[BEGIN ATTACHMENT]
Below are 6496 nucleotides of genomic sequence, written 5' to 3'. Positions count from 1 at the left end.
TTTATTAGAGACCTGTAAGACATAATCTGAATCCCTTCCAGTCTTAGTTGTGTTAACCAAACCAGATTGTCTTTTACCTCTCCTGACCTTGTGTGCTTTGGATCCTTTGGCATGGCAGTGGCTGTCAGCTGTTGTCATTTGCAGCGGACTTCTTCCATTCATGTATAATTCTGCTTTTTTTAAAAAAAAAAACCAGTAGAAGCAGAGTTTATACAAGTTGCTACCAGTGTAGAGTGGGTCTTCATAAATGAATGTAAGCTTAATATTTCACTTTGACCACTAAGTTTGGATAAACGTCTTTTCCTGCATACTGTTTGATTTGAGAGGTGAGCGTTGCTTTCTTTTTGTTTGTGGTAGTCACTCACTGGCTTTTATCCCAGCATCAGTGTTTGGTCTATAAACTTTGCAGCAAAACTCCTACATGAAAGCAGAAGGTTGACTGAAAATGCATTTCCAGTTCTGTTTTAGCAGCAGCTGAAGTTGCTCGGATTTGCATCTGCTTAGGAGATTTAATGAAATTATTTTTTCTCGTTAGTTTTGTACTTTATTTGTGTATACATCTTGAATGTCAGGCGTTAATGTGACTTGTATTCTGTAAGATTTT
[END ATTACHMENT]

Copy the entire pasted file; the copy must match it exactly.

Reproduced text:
Below are 6496 nucleotides of genomic sequence, written 5' to 3'. Positions count from 1 at the left end.
TTTATTAGAGACCTGTAAGACATAATCTGAATCCCTTCCAGTCTTAGTTGTGTTAACCAAACCAGATTGTCTTTTACCTCTCCTGACCTTGTGTGCTTTGGATCCTTTGGCATGGCAGTGGCTGTCAGCTGTTGTCATTTGCAGCGGACTTCTTCCATTCATGTATAATTCTGCTTTTTTTAAAAAAAAAAACCAGTAGAAGCAGAGTTTATACAAGTTGCTACCAGTGTAGAGTGGGTCTTCATAAATGAATGTAAGCTTAATATTTCACTTTGACCACTAAGTTTGGATAAACGTCTTTTCCTGCATACTGTTTGATTTGAGAGGTGAGCGTTGCTTTCTTTTTGTTTGTGGTAGTCACTCACTGGCTTTTATCCCAGCATCAGTGTTTGGTCTATAAACTTTGCAGCAAAACTCCTACATGAAAGCAGAAGGTTGACTGAAAATGCATTTCCAGTTCTGTTTTAGCAGCAGCTGAAGTTGCTCGGATTTGCATCTGCTTAGGAGATTTAATGAAATTATTTTTTCTCGTTAGTTTTGTACTTTATTTGTGTATACATCTTGAATGTCAGGCGTTAATGTGACTTGTATTCTGTAAGATTTT